Melbourne:Shane Warne is four months shy of his 39th birthday. He is playing a game suited to kids, not old men, a game where anything less than the best spin bowling is chopped up like dog meat.
Yet he has turned the Indian Premier League on its head.
Warne's mentor Ian Chappell was quoted as saying in Herald Sun that Warne's IPL success proved that he could have been a great Australian captain.
"Larrikins make good captains because they are risk-takers," Chappell said.
"If he had been appointed captain following Mark Taylor's retirement, I doubt he would have got into so much hot water that it ensured he would never captain Australia again."
Australia did not appoint him Test captain not because it did not think he could captain. It felt he could not be trusted to behave.
Not making Warne Australian captain was the right move, but you can't help admire the feats of an old star who is shining in the furnace of India's new league when he could be sitting contentedly beside the fire in Melbourne.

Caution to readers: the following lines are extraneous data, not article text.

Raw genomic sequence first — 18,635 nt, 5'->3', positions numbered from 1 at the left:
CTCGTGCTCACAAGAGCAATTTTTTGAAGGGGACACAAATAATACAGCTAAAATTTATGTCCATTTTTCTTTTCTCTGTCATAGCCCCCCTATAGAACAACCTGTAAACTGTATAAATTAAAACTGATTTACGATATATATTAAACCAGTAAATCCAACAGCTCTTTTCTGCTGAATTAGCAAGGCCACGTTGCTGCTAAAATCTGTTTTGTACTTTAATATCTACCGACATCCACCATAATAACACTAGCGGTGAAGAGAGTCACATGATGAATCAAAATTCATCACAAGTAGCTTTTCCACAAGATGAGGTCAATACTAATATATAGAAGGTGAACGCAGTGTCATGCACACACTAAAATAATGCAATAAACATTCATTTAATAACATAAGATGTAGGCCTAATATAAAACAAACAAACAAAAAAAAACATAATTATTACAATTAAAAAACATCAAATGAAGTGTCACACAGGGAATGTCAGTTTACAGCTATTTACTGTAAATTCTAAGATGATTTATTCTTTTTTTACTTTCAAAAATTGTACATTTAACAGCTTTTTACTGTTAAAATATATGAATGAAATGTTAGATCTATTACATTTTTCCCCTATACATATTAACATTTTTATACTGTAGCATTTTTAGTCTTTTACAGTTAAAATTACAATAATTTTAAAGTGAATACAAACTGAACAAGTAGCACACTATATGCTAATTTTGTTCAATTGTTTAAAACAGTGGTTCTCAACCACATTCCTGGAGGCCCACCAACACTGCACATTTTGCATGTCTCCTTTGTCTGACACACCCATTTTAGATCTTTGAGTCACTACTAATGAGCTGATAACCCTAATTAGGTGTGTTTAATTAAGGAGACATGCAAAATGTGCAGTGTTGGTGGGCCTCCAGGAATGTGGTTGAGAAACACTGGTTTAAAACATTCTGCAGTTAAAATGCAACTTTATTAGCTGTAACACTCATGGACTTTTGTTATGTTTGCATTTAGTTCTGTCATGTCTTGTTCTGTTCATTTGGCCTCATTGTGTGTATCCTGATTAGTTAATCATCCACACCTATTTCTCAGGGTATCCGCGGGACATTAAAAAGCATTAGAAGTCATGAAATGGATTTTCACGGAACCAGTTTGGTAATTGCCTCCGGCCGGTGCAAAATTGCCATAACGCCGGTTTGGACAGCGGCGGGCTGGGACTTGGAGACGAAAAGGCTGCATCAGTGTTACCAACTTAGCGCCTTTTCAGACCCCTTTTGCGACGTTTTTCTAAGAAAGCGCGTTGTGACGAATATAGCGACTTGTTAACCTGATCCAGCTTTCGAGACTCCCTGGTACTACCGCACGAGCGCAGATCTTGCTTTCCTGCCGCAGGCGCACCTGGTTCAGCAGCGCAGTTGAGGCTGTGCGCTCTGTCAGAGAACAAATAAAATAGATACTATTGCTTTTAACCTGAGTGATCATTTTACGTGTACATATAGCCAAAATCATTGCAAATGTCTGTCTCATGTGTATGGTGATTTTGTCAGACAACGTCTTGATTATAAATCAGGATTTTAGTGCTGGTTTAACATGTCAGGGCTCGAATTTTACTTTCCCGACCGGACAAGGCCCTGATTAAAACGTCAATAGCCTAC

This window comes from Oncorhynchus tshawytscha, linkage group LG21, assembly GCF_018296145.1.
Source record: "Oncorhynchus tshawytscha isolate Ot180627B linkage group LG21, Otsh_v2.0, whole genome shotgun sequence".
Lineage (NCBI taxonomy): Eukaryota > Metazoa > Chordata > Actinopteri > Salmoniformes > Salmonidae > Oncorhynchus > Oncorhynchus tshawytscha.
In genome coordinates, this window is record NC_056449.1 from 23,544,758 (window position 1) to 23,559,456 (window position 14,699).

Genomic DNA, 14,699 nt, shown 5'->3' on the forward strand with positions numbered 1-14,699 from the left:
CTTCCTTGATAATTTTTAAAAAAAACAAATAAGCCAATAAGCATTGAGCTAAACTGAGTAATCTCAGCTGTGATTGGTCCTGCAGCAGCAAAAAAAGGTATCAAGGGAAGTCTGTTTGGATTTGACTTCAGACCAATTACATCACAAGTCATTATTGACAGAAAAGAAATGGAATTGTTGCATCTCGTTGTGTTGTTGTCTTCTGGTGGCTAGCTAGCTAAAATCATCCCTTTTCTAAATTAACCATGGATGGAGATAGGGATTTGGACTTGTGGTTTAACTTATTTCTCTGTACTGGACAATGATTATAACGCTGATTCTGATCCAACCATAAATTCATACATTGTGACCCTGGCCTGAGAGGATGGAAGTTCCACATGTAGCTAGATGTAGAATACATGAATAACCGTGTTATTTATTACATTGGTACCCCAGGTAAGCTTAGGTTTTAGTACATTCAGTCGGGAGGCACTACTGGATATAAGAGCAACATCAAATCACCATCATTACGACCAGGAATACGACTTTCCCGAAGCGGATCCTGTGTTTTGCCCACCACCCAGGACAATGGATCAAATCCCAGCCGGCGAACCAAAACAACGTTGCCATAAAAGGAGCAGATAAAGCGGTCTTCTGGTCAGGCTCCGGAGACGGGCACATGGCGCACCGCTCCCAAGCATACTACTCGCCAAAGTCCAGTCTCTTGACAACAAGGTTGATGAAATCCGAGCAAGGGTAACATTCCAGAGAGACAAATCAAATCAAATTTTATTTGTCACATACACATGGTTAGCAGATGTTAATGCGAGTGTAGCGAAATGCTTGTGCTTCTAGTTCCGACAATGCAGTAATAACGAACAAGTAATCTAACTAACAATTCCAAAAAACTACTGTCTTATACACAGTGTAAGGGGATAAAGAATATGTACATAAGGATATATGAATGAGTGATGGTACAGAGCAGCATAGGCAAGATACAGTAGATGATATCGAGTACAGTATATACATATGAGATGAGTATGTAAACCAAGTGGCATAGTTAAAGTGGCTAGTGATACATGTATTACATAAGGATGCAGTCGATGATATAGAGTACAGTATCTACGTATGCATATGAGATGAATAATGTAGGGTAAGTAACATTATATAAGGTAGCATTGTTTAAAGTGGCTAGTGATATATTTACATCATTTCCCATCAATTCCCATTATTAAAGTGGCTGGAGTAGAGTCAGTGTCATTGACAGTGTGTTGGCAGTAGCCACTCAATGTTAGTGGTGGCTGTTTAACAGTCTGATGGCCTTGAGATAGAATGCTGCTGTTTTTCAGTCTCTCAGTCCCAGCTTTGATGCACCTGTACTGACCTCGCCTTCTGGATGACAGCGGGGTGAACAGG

Warne is the only non-Indian captain in the IPL and the challenges confronting Warne were huge because most of the players are homegrown Indians, many of them raw youngsters with limited communication skills.
Warne has submerged himself in Indian culture in a way he never did when he made three Test tours as a player.
He used to hate Indian food. During a team meeting in a famous Mumbai restaurant, he sent out for a pizza. Now he tolerates it and even organises the team menu. He used to find the Hindi language incomprehensible. Now he is trying to learn it.
Almost embarrassingly, Warne failed to attract a bid over his reserve price at the player auction and was bought by the cheapest franchise, the Rajasthan Royals.
At a time when he could have been excused for taking the cash and letting others get their hands dirty, Warne not only went there as captain but signed on as coach.
Twenty20 captaincy is made for Warne because he is a "C'mon, boys, let's go and get them" sort of coach.